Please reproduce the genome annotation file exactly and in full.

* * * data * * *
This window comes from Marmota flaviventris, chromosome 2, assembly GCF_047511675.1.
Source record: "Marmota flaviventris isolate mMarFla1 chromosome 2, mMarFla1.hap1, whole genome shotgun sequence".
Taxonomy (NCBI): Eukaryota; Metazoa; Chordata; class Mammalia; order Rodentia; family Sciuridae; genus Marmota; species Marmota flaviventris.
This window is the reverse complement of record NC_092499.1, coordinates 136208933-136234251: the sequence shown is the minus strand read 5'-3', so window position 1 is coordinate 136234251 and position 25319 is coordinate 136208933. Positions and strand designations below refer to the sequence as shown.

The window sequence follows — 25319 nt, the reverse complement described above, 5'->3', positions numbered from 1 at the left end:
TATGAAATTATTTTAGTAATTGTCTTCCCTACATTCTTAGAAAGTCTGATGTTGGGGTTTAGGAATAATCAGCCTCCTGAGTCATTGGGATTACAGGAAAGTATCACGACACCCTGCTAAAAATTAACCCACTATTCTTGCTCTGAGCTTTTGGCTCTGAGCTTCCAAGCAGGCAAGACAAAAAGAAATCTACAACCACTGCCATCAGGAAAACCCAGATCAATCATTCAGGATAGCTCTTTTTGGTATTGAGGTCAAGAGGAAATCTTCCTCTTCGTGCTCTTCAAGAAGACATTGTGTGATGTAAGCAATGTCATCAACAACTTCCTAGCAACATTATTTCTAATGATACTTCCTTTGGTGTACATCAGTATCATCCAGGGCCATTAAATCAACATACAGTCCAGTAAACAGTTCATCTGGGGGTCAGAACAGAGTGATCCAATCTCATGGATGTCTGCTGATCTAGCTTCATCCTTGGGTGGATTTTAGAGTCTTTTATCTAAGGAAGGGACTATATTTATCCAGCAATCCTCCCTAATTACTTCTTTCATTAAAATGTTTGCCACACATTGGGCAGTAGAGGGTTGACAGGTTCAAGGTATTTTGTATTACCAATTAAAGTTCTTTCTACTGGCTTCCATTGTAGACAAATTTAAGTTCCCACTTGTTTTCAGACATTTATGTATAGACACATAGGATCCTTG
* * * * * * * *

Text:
This window comes from Marmota flaviventris, chromosome 2, assembly GCF_047511675.1.
Source record: "Marmota flaviventris isolate mMarFla1 chromosome 2, mMarFla1.hap1, whole genome shotgun sequence".
Taxonomy (NCBI): Eukaryota; Metazoa; Chordata; class Mammalia; order Rodentia; family Sciuridae; genus Marmota; species Marmota flaviventris.
This window is the reverse complement of record NC_092499.1, coordinates 136208933-136234251: the sequence shown is the minus strand read 5'-3', so window position 1 is coordinate 136234251 and position 25319 is coordinate 136208933. Positions and strand designations below refer to the sequence as shown.

The window sequence follows — 25319 nt, the reverse complement described above, 5'->3', positions numbered from 1 at the left end:
TATGAAATTATTTTAGTAATTGTCTTCCCTACATTCTTAGAAAGTCTGATGTTGGGGTTTAGGAATAATCAGCCTCCTGAGTCATTGGGATTACAGGAAAGTATCACGACACCCTGCTAAAAATTAACCCACTATTCTTGCTCTGAGCTTTTGGCTCTGAGCTTCCAAGCAGGCAAGACAAAAAGAAATCTACAACCACTGCCATCAGGAAAACCCAGATCAATCATTCAGGATAGCTCTTTTTGGTATTGAGGTCAAGAGGAAATCTTCCTCTTCGTGCTCTTCAAGAAGACATTGTGTGATGTAAGCAATGTCATCAACAACTTCCTAGCAACATTATTTCTAATGATACTTCCTTTGGTGTACATCAGTATCATCCAGGGCCATTAAATCAACATACAGTCCAGTAAACAGTTCATCTGGGGGTCAGAACAGAGTGATCCAATCTCATGGATGTCTGCTGATCTAGCTTCATCCTTGGGTGGATTTTAGAGTCTTTTATCTAAGGAAGGGACTATATTTATCCAGCAATCCTCCCTAATTACTTCTTTCATTAAAATGTTTGCCACACATTGGGCAGTAGAGGGTTGACAGGTTCAAGGTATTTTGTATTACCAATTAAAGTTCTTTCTACTGGCTTCCATTGTAGACAAATTTAAGTTCCCACTTGTTTTCAGACATTTATGTATAGACACATAGGATCCTTG